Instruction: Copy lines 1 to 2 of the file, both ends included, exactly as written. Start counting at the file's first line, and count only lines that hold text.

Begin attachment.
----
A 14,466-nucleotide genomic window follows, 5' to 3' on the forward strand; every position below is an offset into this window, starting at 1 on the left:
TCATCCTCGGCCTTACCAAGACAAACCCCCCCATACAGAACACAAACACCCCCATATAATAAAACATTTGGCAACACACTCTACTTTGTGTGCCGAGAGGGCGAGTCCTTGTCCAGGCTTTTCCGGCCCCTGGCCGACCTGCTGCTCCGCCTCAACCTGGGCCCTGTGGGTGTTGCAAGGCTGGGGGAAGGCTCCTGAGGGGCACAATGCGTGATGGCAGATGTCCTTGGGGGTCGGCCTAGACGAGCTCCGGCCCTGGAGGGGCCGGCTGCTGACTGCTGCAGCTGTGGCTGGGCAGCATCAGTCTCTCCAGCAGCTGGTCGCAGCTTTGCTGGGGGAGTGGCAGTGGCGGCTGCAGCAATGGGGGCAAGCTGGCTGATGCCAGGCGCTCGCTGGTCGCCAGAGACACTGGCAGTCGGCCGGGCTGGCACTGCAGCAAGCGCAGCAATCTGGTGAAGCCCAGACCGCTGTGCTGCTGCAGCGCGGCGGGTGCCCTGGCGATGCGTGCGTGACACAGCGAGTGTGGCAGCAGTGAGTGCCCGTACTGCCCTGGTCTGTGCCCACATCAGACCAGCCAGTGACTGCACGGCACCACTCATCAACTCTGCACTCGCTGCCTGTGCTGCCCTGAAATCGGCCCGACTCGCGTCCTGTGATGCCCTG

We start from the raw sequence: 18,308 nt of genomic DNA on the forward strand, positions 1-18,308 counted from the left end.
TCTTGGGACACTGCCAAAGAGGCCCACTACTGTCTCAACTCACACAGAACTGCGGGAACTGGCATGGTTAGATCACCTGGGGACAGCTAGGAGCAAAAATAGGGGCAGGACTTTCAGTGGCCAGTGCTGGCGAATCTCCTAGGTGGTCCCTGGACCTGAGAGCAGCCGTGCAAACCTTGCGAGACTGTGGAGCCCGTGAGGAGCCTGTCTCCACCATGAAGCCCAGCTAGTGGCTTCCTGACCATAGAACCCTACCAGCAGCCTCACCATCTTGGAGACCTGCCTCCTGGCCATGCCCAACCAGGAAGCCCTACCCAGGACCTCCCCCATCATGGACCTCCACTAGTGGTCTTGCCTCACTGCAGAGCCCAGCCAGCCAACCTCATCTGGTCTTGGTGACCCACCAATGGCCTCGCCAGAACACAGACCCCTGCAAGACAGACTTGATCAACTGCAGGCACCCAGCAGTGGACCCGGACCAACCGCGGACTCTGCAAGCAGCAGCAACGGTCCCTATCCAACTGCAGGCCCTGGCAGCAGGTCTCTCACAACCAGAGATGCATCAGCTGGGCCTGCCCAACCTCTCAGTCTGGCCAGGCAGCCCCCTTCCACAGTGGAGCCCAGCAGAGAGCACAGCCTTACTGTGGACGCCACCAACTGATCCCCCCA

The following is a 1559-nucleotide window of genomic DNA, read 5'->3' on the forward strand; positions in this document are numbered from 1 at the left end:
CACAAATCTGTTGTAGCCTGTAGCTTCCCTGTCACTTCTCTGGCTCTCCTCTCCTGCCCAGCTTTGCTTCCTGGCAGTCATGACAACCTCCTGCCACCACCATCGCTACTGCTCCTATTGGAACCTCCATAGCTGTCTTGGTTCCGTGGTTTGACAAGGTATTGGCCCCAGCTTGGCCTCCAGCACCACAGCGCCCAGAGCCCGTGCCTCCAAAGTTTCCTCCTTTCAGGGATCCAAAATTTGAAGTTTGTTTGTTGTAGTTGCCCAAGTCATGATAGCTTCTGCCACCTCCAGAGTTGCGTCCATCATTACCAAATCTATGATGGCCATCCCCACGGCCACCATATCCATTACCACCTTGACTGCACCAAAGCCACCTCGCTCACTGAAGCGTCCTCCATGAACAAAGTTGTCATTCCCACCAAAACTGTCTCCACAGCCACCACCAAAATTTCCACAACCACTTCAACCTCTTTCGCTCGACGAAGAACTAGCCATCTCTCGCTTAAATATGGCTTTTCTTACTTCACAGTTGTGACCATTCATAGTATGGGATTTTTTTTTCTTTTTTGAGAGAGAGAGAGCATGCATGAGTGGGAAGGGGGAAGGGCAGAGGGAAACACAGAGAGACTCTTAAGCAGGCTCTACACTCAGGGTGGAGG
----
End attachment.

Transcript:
A 14,466-nucleotide genomic window follows, 5' to 3' on the forward strand; every position below is an offset into this window, starting at 1 on the left:
TCATCCTCGGCCTTACCAAGACAAACCCCCCCATACAGAACACAAACACCCCCATATAATAAAACATTTGGCAACACACTCTACTTTGTGTGCCGAGAGGGCGAGTCCTTGTCCAGGCTTTTCCGGCCCCTGGCCGACCTGCTGCTCCGCCTCAACCTGGGCCCTGTGGGTGTTGCAAGGCTGGGGGAAGGCTCCTGAGGGGCACAATGCGTGATGGCAGATGTCCTTGGGGGTCGGCCTAGACGAGCTCCGGCCCTGGAGGGGCCGGCTGCTGACTGCTGCAGCTGTGGCTGGGCAGCATCAGTCTCTCCAGCAGCTGGTCGCAGCTTTGCTGGGGGAGTGGCAGTGGCGGCTGCAGCAATGGGGGCAAGCTGGCTGATGCCAGGCGCTCGCTGGTCGCCAGAGACACTGGCAGTCGGCCGGGCTGGCACTGCAGCAAGCGCAGCAATCTGGTGAAGCCCAGACCGCTGTGCTGCTGCAGCGCGGCGGGTGCCCTGGCGATGCGTGCGTGACACAGCGAGTGTGGCAGCAGTGAGTGCCCGTACTGCCCTGGTCTGTGCCCACATCAGACCAGCCAGTGACTGCACGGCACCACTCATCAACTCTGCACTCGCTGCCTGTGCTGCCCTGAAATCGGCCCGACTCGCGTCCTGTGATGCCCTG